April 23, 2024

Reuters Breakingviews: A Warner Merger With Potential

The less glamorous music publishing side still sets the pace for any deal. This income stream from songs played on the radio or performed live has been steady for Warner, with the division’s operating profit before depreciation and amortization declining a mere 6 percent in the fiscal year that ended in September 2010, compared with the fiscal year in 2008. The recording side, which includes the Atlantic and Warner labels, has suffered far worse over the same span, with those earnings tumbling nearly a third.

Potential buyers like Ron Burkle and Len Blavatnik may have reason for optimism about the business of discovering and developing rock stars. The increasing use of smartphones and the development of cloud-based song libraries are creating fresh hopes of reinvigorating the legal distribution of music.

But everyone is mainly eager for a merger of Warner and EMI. The first attempt at a deal was in 2000, when European watchdogs shot down the idea. But the business has changed substantially and Warner’s next owner is likely to try uniting the company with the industry’s overleveraged No. 4 player seized earlier this year from Guy Hands, the buyout baron, by its lender, Citigroup.

Not only could the best executives and musical acts be cherry-picked from the two firms, but nearly the whole merged recording unit could be run with just one side’s cost base.

The last time these two tried a merger in 2006, annual savings were estimated at some $300 million. Assuming that still holds true, the estimated $2.3 billion present value of these savings would go a long way toward paying for any deal.

Warner and EMI are each worth roughly $3 billion. Selling one of the two publishing businesses to sidestep regulatory questions would probably fetch at least $2 billion. Despite the industry’s troubles, new investors could still enjoy a good return.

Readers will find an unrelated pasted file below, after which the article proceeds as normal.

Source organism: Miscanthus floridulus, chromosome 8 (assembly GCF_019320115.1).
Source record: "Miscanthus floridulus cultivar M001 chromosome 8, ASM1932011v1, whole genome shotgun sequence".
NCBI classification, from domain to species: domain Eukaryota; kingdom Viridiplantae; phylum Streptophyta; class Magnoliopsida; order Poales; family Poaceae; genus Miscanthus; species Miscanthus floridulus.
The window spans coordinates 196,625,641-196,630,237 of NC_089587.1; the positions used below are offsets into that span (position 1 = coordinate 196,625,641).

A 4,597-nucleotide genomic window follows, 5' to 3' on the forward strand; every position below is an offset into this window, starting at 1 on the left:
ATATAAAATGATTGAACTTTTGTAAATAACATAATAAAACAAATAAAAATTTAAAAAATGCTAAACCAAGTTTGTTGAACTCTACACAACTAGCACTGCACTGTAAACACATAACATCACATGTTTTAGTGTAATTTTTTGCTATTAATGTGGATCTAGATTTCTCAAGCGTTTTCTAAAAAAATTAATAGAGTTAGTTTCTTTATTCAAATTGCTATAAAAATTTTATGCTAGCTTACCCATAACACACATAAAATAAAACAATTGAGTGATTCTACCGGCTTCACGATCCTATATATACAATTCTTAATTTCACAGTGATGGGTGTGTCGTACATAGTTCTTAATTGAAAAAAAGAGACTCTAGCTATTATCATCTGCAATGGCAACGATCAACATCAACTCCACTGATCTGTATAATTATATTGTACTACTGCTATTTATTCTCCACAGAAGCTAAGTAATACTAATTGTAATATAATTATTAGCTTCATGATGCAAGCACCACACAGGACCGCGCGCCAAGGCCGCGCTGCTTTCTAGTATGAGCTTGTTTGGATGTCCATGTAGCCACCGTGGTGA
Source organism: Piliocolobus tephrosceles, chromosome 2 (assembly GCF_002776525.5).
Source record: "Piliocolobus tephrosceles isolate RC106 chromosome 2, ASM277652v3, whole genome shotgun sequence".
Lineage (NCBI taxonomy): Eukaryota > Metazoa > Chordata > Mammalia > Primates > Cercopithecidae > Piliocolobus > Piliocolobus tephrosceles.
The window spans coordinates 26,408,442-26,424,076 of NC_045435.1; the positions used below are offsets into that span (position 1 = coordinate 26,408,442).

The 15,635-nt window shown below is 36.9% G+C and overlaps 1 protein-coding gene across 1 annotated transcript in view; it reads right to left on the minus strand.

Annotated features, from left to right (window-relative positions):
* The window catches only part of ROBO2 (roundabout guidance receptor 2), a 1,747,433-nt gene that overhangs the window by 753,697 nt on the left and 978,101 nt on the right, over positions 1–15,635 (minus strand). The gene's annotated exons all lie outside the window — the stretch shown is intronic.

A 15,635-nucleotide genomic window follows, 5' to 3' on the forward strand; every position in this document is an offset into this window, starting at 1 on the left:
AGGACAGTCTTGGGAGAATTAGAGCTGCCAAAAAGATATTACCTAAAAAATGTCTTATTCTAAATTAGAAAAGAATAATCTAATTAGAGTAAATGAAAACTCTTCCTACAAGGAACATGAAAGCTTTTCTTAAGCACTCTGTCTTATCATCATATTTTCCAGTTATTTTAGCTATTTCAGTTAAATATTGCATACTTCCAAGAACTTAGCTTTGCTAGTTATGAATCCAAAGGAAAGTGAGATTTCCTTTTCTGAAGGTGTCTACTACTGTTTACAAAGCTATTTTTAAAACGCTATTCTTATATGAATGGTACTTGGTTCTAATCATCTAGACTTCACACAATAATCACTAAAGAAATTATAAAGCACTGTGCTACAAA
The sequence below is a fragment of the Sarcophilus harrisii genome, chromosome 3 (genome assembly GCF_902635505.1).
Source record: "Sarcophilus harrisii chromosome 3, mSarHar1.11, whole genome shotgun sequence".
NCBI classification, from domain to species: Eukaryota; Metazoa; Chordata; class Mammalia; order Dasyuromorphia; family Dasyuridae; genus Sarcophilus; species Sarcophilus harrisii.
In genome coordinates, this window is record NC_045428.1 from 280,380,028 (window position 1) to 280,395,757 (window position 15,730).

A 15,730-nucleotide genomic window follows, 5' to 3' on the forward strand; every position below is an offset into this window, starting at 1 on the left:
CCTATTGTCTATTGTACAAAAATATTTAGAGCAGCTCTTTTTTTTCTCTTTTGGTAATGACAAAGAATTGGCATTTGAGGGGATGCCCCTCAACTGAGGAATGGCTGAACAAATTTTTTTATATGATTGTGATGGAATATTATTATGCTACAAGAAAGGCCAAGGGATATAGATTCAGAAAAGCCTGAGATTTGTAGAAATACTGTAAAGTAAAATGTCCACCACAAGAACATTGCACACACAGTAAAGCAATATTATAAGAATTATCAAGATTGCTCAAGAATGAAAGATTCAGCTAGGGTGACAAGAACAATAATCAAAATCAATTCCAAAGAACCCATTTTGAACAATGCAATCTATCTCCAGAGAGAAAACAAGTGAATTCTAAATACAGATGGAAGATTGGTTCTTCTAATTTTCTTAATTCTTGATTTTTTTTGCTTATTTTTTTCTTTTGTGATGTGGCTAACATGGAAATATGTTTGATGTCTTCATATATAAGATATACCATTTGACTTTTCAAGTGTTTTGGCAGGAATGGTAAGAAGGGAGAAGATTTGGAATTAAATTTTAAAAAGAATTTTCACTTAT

An Untapped Mine


Facebook’s success may seem sui generis. But the social network’s disputed paternity and escalating value — $85 billion at last estimate — is creating a familiar commotion. People are claiming a share of Mark Zuckerberg’s creation. The story bears striking parallels with past bonanzas, especially Nevada’s silver rush 150 years ago.

The Comstock Lode was the Silicon Valley of its day. The market value of companies excavating its wealth was about $40 million by 1865, about half the value of the real estate and personal property in San Francisco at the time. That would equate to about $60 billion in today’s economy. The system that sprang up around the mines included engineers developing new technologies to extract silver from stone. Hundreds of companies were formed. A few captured nearly all the spoils.

Just as today, the combination of uncertain ownership and tremendous lucre invited controversy. The mining company Gould Curry, for example, attracted 15 lawsuits in one year. Such legal claims consumed an estimated 20 percent of the revenue generated by the Comstock Lode in its early years of operation.

The outcomes resemble Facebook’s travails. Early and important figures — Eduardo Saverin at Facebook or James Finney at Comstock — were celebrated as genial figures, but pushed out for a fraction of the eventual riches. And like the Winklevoss twins suing Facebook today, others who claimed to own Comstock Lode land but who didn’t do any heavy lifting were given a chunk of cash and told to go away.

Outsiders can’t tell whether today’s claimants are victims or opportunists. The latest is Paul Ceglia, a wood-pellet salesman charged with fraud last year, who says he bought half of Facebook in 2003. Some mine owners of yore took money from investors before telling them a rich shaft was worthless. Other plaintiffs submitted fabricated evidence against wealthy miners.

The parallels do have their limits. Mr. Zuckerberg isn’t like Henry Comstock, for whom the lode was named. Mr. Comstock finagled his way in, using $50 and a blind horse. Mr. Zuckerberg actually built Facebook. That’s significant. An untapped mine with rich silver deposits is worth a fortune. An undeveloped social network is just a good idea. — JEFFREY GOLDFARB and ROBERT CYRAN

Article source: http://feeds.nytimes.com/click.phdo?i=799b80aa396b94ba5fe10b9c0ebf1ae4

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